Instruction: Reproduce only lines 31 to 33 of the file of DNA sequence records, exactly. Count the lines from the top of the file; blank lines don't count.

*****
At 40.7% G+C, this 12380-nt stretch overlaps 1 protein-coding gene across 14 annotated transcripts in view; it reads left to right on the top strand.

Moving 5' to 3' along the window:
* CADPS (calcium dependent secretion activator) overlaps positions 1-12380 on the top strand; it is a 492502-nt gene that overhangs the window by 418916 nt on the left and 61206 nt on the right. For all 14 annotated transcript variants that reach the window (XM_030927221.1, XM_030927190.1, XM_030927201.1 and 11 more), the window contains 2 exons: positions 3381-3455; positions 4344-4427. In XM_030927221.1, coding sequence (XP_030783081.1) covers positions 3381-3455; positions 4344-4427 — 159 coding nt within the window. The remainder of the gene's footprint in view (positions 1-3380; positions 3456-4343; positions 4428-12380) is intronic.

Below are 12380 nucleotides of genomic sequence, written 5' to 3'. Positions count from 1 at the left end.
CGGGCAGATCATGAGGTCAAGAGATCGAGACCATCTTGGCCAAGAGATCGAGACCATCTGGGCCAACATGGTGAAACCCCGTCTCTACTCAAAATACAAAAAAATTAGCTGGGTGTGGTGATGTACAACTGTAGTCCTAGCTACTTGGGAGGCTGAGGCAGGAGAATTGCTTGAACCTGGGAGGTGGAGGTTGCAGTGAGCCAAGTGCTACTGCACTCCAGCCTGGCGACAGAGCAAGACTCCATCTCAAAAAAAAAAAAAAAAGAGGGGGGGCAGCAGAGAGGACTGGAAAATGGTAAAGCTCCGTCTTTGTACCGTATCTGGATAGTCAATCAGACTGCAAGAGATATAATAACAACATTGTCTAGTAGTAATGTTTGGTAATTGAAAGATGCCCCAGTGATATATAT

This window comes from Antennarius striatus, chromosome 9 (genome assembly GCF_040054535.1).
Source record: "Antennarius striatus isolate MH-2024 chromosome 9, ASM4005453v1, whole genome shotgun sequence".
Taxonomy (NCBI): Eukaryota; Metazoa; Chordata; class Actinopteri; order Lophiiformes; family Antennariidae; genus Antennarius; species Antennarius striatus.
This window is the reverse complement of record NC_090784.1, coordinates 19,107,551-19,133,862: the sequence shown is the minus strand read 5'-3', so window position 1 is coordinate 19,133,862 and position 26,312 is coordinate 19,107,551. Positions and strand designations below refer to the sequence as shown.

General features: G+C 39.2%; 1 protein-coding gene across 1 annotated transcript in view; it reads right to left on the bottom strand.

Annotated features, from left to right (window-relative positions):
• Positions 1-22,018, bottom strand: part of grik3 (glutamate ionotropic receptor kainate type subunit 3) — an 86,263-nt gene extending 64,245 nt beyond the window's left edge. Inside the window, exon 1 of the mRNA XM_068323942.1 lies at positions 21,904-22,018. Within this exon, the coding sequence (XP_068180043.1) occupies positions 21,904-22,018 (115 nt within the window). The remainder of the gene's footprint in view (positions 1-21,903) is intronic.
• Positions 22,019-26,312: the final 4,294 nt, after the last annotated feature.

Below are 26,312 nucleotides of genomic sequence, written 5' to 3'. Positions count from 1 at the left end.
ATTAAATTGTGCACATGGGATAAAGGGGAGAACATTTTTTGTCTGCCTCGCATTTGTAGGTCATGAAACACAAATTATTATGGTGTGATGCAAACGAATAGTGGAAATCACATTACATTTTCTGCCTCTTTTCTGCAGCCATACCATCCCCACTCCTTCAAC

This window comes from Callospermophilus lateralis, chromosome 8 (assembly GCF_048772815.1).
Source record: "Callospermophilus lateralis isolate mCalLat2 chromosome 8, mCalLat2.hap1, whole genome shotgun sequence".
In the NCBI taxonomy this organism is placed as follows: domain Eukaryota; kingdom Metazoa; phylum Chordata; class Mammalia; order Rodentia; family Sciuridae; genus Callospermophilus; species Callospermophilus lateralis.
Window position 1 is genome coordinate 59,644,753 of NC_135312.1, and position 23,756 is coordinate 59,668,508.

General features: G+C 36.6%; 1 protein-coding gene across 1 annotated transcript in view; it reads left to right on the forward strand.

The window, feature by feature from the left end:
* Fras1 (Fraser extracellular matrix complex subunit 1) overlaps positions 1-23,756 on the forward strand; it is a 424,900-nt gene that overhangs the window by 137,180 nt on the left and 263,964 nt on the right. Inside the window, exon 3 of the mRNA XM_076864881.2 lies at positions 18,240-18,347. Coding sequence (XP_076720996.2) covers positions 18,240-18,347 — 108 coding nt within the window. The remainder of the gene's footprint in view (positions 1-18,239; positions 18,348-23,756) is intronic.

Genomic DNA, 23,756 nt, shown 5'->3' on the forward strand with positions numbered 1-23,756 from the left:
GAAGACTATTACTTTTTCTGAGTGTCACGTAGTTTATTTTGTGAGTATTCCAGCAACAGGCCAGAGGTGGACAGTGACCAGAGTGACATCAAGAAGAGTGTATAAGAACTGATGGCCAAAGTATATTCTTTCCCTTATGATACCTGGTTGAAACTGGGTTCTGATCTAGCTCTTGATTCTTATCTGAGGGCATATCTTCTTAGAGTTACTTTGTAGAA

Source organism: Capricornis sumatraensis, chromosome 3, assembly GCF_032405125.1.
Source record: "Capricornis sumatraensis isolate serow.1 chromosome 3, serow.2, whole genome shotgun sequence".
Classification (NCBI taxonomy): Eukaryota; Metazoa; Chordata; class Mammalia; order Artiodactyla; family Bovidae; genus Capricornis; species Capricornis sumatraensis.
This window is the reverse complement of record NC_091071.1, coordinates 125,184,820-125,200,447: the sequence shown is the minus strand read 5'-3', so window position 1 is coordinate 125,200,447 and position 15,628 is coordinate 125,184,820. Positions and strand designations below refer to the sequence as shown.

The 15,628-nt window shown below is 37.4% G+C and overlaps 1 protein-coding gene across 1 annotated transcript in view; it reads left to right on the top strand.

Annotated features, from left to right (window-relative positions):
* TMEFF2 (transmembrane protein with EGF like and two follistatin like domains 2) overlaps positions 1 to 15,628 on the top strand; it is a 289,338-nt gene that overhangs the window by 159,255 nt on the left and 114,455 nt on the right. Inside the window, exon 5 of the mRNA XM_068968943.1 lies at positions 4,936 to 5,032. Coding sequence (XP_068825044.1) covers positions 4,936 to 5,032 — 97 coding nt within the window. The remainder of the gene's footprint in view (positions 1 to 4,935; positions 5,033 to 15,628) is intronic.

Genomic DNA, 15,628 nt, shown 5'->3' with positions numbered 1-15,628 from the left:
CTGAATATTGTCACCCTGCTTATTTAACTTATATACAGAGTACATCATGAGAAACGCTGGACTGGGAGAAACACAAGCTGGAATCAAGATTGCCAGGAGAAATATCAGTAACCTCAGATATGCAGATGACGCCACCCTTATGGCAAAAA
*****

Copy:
* TMEFF2 (transmembrane protein with EGF like and two follistatin like domains 2) overlaps positions 1 to 15,628 on the top strand; it is a 289,338-nt gene that overhangs the window by 159,255 nt on the left and 114,455 nt on the right. Inside the window, exon 5 of the mRNA XM_068968943.1 lies at positions 4,936 to 5,032. Coding sequence (XP_068825044.1) covers positions 4,936 to 5,032 — 97 coding nt within the window. The remainder of the gene's footprint in view (positions 1 to 4,935; positions 5,033 to 15,628) is intronic.

Genomic DNA, 15,628 nt, shown 5'->3' with positions numbered 1-15,628 from the left:
CTGAATATTGTCACCCTGCTTATTTAACTTATATACAGAGTACATCATGAGAAACGCTGGACTGGGAGAAACACAAGCTGGAATCAAGATTGCCAGGAGAAATATCAGTAACCTCAGATATGCAGATGACGCCACCCTTATGGCAAAAA